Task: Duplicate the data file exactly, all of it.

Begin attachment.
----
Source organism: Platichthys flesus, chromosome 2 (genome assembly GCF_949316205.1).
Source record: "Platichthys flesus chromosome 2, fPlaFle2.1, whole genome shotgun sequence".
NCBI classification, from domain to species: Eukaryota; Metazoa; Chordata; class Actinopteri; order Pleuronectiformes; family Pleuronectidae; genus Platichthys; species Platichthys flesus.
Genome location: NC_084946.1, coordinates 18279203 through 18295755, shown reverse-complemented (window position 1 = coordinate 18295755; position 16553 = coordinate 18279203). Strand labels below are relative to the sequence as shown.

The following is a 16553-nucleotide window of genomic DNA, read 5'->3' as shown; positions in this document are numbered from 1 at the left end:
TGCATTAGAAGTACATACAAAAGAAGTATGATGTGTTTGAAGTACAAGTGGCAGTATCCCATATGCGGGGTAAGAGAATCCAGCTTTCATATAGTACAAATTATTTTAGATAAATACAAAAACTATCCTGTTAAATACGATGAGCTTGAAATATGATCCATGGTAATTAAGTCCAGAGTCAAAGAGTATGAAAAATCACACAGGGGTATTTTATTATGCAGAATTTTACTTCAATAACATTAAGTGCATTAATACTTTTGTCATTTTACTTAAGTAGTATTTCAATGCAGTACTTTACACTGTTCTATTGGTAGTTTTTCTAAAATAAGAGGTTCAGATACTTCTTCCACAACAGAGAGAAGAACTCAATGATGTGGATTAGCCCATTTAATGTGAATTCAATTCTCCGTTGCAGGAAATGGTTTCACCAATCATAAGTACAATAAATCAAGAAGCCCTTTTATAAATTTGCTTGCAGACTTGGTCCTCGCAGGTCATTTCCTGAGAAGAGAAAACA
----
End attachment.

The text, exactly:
Source organism: Platichthys flesus, chromosome 2 (genome assembly GCF_949316205.1).
Source record: "Platichthys flesus chromosome 2, fPlaFle2.1, whole genome shotgun sequence".
NCBI classification, from domain to species: Eukaryota; Metazoa; Chordata; class Actinopteri; order Pleuronectiformes; family Pleuronectidae; genus Platichthys; species Platichthys flesus.
Genome location: NC_084946.1, coordinates 18279203 through 18295755, shown reverse-complemented (window position 1 = coordinate 18295755; position 16553 = coordinate 18279203). Strand labels below are relative to the sequence as shown.

The following is a 16553-nucleotide window of genomic DNA, read 5'->3' as shown; positions in this document are numbered from 1 at the left end:
TGCATTAGAAGTACATACAAAAGAAGTATGATGTGTTTGAAGTACAAGTGGCAGTATCCCATATGCGGGGTAAGAGAATCCAGCTTTCATATAGTACAAATTATTTTAGATAAATACAAAAACTATCCTGTTAAATACGATGAGCTTGAAATATGATCCATGGTAATTAAGTCCAGAGTCAAAGAGTATGAAAAATCACACAGGGGTATTTTATTATGCAGAATTTTACTTCAATAACATTAAGTGCATTAATACTTTTGTCATTTTACTTAAGTAGTATTTCAATGCAGTACTTTACACTGTTCTATTGGTAGTTTTTCTAAAATAAGAGGTTCAGATACTTCTTCCACAACAGAGAGAAGAACTCAATGATGTGGATTAGCCCATTTAATGTGAATTCAATTCTCCGTTGCAGGAAATGGTTTCACCAATCATAAGTACAATAAATCAAGAAGCCCTTTTATAAATTTGCTTGCAGACTTGGTCCTCGCAGGTCATTTCCTGAGAAGAGAAAACA